Tag: ‘QR-Code’

SoftBank Mobile testing smart movie posters

03 Sep 2008

Wall-E --

Japan's first field test of "smart posters" using Near Field Communication (NFC) -- a short-range high-frequency wireless communication technology that lets users view digital content simply by holding their compatible cellphones near the posters -- is being conducted at a Chiba-area shopping mall, it was announced on September 2.

Major phone operator SoftBank Mobile, along with NTT Data, Hitachi and Dutch smart chip maker Gemalto, are testing the technology with WALL-E and Tinker Bell movie posters embedded with NFC tags.

Throughout October, selected test participants will be able to receive and view digital content such as movie stills and trailers simply by holding their NFC-compatible phones (containing NFC-USIM cards) next to the smart posters. Along with the digital content, users also receive an access code that, when transferred to a compatible Hitachi HDTV at home, allows them to view a WALL-E trailer in high definition (via Hitachi's content distribution service).

The tests, which are designed to help the companies evaluate the effectiveness and potential of NFC smart posters as a promotional medium, could be a sign of things to come in the field of poster advertising. Should NFC smart posters become cheap and easy to produce, they have the potential to replace the ubiquitous QR (2D) code that commonly appears in Japanese advertising posters. NFC is seen as more convenient than QR code because the user does not have to scan a code and visit a separate website to view the data. Instead, digital content can be accessed directly with a simple swipe of the phone.

[Source: Nikkei Net, NTT Data]

Shokotan’s Sukashikashipan

11 Jan 2008

Shokotan's Sukashikashipan --

Otaku idol Shokotan (Shoko Nakagawa)'s obsession with sand dollars has resulted in a new type of sweet bun, called Sukashikashipan, which is scheduled to hit Lawson convenience store shelves nationwide at the end of January.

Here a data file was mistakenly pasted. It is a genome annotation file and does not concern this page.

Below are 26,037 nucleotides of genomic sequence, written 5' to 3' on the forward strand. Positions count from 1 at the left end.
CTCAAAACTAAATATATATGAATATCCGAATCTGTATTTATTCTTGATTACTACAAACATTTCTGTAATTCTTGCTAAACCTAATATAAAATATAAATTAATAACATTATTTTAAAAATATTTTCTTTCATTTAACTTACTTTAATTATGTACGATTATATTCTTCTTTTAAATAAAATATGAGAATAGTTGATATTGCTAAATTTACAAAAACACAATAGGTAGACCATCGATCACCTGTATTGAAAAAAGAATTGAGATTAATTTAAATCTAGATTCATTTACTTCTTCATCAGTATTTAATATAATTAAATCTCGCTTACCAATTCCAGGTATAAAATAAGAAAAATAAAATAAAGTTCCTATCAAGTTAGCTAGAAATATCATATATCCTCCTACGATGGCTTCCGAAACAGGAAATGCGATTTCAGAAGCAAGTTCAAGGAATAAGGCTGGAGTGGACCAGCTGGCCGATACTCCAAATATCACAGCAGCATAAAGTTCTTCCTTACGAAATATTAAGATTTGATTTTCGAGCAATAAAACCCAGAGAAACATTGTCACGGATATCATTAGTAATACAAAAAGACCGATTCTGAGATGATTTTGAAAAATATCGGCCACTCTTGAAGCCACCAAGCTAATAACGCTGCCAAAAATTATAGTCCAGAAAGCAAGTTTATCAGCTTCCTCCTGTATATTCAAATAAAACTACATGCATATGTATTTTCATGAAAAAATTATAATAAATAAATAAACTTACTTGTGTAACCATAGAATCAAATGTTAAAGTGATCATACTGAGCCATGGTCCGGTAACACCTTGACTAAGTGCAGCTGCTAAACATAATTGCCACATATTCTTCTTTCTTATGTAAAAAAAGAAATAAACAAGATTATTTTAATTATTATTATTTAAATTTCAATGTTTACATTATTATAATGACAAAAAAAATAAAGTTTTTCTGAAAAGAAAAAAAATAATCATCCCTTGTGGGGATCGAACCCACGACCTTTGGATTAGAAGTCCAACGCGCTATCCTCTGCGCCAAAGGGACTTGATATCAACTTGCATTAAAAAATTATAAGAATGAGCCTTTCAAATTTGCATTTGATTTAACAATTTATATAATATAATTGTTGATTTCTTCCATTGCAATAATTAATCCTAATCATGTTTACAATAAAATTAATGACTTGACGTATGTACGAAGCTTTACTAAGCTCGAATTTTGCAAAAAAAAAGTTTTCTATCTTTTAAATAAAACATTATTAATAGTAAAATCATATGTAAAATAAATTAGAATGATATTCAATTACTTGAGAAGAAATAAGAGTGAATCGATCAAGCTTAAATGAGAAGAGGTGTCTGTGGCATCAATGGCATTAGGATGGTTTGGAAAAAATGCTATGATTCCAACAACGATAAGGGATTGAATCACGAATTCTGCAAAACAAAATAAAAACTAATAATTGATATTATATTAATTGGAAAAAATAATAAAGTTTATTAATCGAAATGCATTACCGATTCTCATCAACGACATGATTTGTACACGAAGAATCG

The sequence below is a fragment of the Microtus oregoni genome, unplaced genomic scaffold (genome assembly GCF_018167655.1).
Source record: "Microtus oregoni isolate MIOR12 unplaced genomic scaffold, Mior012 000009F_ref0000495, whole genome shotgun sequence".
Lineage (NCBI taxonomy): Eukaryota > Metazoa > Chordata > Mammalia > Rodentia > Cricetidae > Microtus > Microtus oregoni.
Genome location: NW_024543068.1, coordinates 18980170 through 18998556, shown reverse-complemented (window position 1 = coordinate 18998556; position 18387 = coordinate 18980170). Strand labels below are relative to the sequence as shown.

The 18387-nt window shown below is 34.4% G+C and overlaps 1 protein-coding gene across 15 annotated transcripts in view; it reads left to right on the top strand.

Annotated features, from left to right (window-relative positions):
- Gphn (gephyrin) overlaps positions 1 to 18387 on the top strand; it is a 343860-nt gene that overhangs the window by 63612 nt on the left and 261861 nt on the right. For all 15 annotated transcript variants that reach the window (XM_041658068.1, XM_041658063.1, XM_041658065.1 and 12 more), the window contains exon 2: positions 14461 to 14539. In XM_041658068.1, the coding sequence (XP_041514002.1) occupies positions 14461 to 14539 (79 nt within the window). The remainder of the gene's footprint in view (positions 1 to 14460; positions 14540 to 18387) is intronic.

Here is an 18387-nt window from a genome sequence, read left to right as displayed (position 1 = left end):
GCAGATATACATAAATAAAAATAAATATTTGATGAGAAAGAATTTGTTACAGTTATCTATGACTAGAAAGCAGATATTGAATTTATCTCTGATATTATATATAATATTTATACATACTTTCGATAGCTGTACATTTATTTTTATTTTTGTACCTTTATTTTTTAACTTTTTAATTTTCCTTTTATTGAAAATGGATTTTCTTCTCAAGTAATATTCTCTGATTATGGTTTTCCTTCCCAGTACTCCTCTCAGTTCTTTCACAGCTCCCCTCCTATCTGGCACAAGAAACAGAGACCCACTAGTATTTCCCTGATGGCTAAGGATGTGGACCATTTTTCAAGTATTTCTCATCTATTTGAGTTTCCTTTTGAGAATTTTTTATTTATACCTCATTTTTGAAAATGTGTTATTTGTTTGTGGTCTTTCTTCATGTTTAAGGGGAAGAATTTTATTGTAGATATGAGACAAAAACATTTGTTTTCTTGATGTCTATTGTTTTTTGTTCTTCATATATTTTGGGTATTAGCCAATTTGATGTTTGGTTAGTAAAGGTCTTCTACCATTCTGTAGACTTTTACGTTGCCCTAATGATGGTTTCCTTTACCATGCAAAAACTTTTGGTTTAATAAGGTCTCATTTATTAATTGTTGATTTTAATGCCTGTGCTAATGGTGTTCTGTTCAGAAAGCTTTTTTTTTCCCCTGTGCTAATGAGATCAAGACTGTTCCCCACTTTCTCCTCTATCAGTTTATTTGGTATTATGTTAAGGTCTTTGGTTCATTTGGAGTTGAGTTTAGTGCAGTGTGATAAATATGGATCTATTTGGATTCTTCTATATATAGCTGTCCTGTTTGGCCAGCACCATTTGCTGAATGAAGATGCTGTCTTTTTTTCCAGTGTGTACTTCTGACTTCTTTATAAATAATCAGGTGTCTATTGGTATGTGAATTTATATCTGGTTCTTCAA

Since Shokotan began drawing attention to sand dollars (known as sukashikashipan in Japanese) on her popular blog last April, she has often remarked how they look like a type of kashipan (sweet bun). A Lawson product development team apparently agreed (they also picked up on the fact that sukashikashipan sounds like kashipan), and they contacted Shokotan about helping them design a new product. The result is a sugary treat that looks like a palm-sized sand dollar, complete with five radially symmetric holes. Sukashikashipan will sell for 125 yen (a little more than $1) at Lawson stores nationwide beginning January 29.

As an added bonus, the package will feature a QR code that, when scanned, takes you to a mobile site that provides a variety of Sukashikashipan-Man anime content. Sukashikashipan-Man is a fictional hero conceived by Shokotan.


[Source: Gigazine]

QR code on shrimp crackers

05 Jun 2007

QR Ebi-sen -- Internet content creator Hertz has launched a new marketing service called "QR Ebi-sen," which allows companies and individuals to print QR code on shrimp crackers. QR code, a type of two-dimensional code that enjoys widespread use in Japan, connects users to mobile web content when they scan it with a QR code reader-equipped cellphone.